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Queen Stitch : To Pull Or Not to Pull

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28 June 2010

Queen Stitch : To Pull Or Not to Pull

Historically, queen stitches were tightly pulled.

Here are some examples :
queen_V&A

Mid 17thC sampler from http://collections.vam.ac.uk/item/O70100/sampler/?print=1

queen_Purse

Needlework Purse from 1745, from
http://collections.vam.ac.uk/item/O70100/sampler/?print=1

Purse Detail :
queen_purse_detail

How Could they achieve such a tight pull?
Tricia Nguyen of Thistle Threads says (quoted with permission)
“The linen is a lot looser on the originals. Therefore they were able to get more pull. They also had them in slate frames, secured on all sides so they could pull them better.”
Non-Pulled Queen Stitch
After extensive searching on the Net, I could find one stitch diagram that *wasn’t* pulled – at the Kreinik site.
There are a few examples of non-pulled stitches in various blogs, but the great majority are pulled.
How much should we pull the stitch?
Tricia Nguyen of Thistle Threads says (quoted with permission) says it’s up to the individual.
Tips
How to pull a Queen Stitch in shown in http://elmsleyrose.blogspot.com/2010/06/masterclass-queen-stitch-hints-and-tips.html

Rachel of http://www.blog.virtuosewadventures.co.uk/wordpress/ 
said


        "You don't need to back the linen, in fact if you want to work the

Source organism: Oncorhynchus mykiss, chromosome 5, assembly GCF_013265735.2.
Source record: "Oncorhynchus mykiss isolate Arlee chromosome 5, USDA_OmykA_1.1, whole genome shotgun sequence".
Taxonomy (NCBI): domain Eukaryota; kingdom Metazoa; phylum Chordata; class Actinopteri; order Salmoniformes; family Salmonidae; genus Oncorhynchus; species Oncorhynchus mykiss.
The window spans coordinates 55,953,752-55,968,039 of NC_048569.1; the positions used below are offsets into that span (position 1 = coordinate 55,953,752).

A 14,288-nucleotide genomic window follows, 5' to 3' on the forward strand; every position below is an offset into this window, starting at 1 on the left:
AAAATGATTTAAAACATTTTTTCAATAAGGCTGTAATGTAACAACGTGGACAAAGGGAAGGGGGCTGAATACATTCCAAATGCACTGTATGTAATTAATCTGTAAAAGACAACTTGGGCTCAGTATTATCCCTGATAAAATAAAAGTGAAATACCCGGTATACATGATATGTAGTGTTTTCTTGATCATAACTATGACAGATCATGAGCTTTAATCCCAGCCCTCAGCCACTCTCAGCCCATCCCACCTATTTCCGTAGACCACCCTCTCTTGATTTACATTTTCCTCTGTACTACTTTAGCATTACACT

Queen Stitches as pulled stitches, you mustn't, because the backing
         would interfere with the pulling!

          In the same way, I quite specifically did not shrink the linen, because
          having the thread slightly space made the counting and the pulling much easier..."

Martha of http://stitchingwithkittens.blogspot.com/, in an e-mail to me on 28th June 2010
“I've been thinking about photos and this stitch, and I'm beginning to think that the pulling often gets lost in the photography and just becomes part of the overall pattern and texture.
I know with mine, I occasionally hold the piece up to the light to just spot check that the pull is more or less even. . . although it's not totally consistent.
In my own stitching, it especially seems that the stitches that are off by themselves seem to pull more. Perhaps this has to do with my personal hand. .. or maybe it's that there are no neighboring stitches to even out the pull.
Please note that I am definitely NOT an expert. . . am just reporting some personal observations.”
and in an e-mail on the 25th June
“It seems to me that you should think about how much pull you want before you start stitching. . . since I'd assume you'll want all the stitches to look about the same.
The look of pulled stitches will also be more pronounced if you move to a lower thread count ground or a more loosely woven ground.”
Thankyou so much Tricia, Rachel and Martha, for adding your valuable opinions.

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3 Comments:

Anonymous Rachel said...

The other point is that modern sized canvas for needlepoint isn't intended to pull, whereas with the fairly open weave of the linens it's more difficult to avoid pulling.

Monday, June 28, 2010  
Blogger Lady Jane Devereux said...

This comment has been removed by the author.

Tuesday, June 29, 2010  
Blogger Kimberley said...

Mine is pulled, and I am happy with how it is looking! Thanks for posting all of this here.

Tuesday, June 29, 2010  

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